A couple of things jumped out at me when I read this story. First, was all of the deception going on. Jacob deceiving his brother and father. Laban deceiving Jacob. Laban and Jacob deceiving each other.
The other thing was the favoritism. Rebekah loved Jacob. Isaac loved Esau. Jacob loved Rachel more than Leah, and later on in the story, loved Rachel's children more than his other children.
I started writing the poem about a week ago — even before my last blog was published. I had only written versions of the third and fourth (current) verses and didn't know my next move. The third line of each verse contained an internal rhyme and that was how I thought it was going to be.
I decided that the poem needed a little introduction before jumping into the story portion so I came up with the first two verses. As I proceeded, it got harder and harder to keep the third line of each verse with that internal rhyming scheme.
After working on it all weekend and not nearing the finish line, finally late Sunday night I had the epiphany that I didn't need to keep up with that scheme. How much easier it would be to write something where only the 2nd and 4th lines rhymed! In short order I was able to rewrite much of it, filling in several gaps, and essentially wrapping it up.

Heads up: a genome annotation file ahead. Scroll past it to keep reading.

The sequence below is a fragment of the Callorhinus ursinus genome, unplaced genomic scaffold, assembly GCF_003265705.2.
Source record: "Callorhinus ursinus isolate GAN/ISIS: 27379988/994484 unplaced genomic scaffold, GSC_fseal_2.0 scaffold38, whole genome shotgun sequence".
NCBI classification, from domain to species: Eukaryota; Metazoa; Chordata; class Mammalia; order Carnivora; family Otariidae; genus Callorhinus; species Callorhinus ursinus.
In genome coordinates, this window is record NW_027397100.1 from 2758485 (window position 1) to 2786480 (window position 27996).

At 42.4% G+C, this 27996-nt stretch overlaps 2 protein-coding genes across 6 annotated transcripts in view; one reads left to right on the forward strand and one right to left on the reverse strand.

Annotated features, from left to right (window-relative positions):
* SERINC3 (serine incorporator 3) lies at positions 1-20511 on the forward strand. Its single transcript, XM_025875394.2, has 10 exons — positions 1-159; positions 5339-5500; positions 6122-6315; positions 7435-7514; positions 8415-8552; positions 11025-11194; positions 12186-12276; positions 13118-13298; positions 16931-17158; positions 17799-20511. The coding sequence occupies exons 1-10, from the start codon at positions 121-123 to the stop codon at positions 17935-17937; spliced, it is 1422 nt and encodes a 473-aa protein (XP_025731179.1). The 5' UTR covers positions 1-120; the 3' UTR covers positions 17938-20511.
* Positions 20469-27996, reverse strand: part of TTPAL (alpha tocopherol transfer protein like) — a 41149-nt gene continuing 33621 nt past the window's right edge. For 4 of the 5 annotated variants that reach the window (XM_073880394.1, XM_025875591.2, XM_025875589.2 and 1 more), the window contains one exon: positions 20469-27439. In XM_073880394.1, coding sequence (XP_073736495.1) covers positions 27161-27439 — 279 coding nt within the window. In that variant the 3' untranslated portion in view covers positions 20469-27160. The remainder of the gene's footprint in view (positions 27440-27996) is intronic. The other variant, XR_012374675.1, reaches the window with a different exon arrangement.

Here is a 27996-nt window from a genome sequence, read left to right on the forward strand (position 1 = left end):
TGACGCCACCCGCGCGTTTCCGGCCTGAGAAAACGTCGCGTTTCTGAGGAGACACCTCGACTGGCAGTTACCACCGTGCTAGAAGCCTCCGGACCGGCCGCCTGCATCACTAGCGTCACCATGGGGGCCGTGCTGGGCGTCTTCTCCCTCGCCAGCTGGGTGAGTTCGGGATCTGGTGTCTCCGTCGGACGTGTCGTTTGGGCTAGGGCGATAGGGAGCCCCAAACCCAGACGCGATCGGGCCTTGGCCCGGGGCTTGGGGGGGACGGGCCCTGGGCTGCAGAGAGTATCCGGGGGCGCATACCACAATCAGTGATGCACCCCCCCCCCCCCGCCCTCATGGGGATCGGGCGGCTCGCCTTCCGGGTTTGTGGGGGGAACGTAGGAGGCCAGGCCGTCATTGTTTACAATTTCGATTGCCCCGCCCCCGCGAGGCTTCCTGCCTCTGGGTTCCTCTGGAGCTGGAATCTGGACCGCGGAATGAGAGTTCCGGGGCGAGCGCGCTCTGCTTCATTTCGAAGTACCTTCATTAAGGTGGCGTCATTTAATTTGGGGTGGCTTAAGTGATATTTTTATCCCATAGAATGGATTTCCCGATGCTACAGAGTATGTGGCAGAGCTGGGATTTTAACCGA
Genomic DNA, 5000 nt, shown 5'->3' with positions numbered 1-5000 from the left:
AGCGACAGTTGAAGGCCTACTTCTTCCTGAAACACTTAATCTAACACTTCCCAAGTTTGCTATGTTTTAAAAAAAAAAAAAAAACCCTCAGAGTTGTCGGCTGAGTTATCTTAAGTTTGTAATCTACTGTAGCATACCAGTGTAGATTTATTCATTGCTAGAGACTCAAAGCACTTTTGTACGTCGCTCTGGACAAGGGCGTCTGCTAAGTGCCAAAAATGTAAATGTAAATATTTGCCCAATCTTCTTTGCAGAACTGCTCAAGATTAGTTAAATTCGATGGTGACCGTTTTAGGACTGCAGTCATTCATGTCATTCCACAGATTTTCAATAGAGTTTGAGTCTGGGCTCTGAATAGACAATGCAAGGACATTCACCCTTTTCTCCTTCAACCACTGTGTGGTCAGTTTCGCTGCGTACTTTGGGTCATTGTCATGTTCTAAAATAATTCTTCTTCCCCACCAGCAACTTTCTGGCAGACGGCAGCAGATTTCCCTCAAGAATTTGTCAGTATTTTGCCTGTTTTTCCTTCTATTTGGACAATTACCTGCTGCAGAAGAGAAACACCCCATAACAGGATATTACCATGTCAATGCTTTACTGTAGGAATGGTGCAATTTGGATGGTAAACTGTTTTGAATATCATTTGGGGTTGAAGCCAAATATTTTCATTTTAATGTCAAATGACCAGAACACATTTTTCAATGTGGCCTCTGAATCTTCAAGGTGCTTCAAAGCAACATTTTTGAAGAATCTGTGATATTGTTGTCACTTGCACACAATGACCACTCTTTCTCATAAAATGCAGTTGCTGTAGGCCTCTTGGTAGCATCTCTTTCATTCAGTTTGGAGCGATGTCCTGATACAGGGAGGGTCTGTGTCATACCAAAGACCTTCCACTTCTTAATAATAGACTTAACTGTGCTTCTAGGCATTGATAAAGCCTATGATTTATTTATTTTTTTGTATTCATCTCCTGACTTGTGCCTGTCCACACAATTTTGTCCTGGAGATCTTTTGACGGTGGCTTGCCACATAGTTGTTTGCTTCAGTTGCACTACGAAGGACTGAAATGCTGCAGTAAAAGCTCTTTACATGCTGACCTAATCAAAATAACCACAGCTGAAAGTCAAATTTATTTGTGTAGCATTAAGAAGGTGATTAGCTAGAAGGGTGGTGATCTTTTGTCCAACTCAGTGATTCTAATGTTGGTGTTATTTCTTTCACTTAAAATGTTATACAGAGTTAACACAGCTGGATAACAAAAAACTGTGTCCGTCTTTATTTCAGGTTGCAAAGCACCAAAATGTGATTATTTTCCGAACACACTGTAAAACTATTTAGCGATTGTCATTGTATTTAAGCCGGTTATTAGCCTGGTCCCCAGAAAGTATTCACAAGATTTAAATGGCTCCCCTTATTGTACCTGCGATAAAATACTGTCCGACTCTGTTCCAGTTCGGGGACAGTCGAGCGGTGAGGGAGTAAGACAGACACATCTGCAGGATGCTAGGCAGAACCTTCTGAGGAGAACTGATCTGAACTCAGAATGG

But, in the end I still left some of the "3rd line internal rhymes" in there just because I hated to lose them. So, this might be the first poem I've ever written that didn't keep within a fairly-defined structure throughout.
Why was Jacob such a deceiver? Was it just for personal gain? Or, did his mother tell him what God told her concerning his future? I started to wonder if Jacob (as well as Esau) knew of God's covenants with Abraham and Isaac. Was he just trying to move things along — helping God out?
I wonder if Isaac knew about his own miraculous birth and God's promise to his father concerning his descendants being more numerous than the stars. Likewise, would Isaac's children know all of that history plus newer stuff, like the story of Abraham nearly sacrificing their father on an altar?
Jacob, the Deceiver
There's Jacob, son of Isaac,
whose twin is on the run;
his time is spent within the tent
for he's his mother's son.
Yet, Esau is the eldest,
and Isaac loves him so;
he loves to taste the game he's chased
and hunted with his bow.
But, Jacob swindled Esau —
as brothers sometimes do;
a weakened, famished Esau sold
his birthright for some stew.
When Jacob tricked his father —
his mother did the rest:
with hairy arms and Esau's clothes,
the younger son was blessed.
Escaping to his uncle's,
where Laban changed his life:
exchanging Rachel, Jacob's love,
for Leah as his wife.
For years thereafter Jacob
and Laban vied for flocks:
they schemed for goats and sheep with coats
with speckles, streaks and spots.
Once Jacob, son of Isaac,
the son of Abraham,
thought he could help God's covenant
by lending God a hand.
Then Jacob, the Deceiver,
met God, who changed his name:
he strove against both God and men
and Israel overcame.
Then the man said, Your name will no longer be Jacob, but Israel, because you have struggled with God and with humans and have overcome.